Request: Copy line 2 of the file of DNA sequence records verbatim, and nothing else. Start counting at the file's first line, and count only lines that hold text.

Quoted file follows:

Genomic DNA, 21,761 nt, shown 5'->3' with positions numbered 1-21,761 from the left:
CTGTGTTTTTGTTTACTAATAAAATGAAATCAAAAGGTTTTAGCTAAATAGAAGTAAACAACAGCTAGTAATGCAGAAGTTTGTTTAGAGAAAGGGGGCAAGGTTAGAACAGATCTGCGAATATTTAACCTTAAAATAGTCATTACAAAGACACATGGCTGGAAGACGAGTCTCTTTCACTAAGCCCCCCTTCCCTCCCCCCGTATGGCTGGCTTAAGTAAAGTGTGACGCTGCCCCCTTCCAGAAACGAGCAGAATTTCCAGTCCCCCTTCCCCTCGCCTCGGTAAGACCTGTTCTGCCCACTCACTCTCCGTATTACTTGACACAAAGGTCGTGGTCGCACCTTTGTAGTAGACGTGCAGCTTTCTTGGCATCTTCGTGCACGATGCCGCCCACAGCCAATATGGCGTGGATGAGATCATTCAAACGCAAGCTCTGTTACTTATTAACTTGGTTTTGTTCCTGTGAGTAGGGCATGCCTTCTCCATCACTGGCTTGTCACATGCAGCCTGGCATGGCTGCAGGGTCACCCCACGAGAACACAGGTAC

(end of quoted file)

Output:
CTGTGTTTTTGTTTACTAATAAAATGAAATCAAAAGGTTTTAGCTAAATAGAAGTAAACAACAGCTAGTAATGCAGAAGTTTGTTTAGAGAAAGGGGGCAAGGTTAGAACAGATCTGCGAATATTTAACCTTAAAATAGTCATTACAAAGACACATGGCTGGAAGACGAGTCTCTTTCACTAAGCCCCCCTTCCCTCCCCCCGTATGGCTGGCTTAAGTAAAGTGTGACGCTGCCCCCTTCCAGAAACGAGCAGAATTTCCAGTCCCCCTTCCCCTCGCCTCGGTAAGACCTGTTCTGCCCACTCACTCTCCGTATTACTTGACACAAAGGTCGTGGTCGCACCTTTGTAGTAGACGTGCAGCTTTCTTGGCATCTTCGTGCACGATGCCGCCCACAGCCAATATGGCGTGGATGAGATCATTCAAACGCAAGCTCTGTTACTTATTAACTTGGTTTTGTTCCTGTGAGTAGGGCATGCCTTCTCCATCACTGGCTTGTCACATGCAGCCTGGCATGGCTGCAGGGTCACCCCACGAGAACACAGGTAC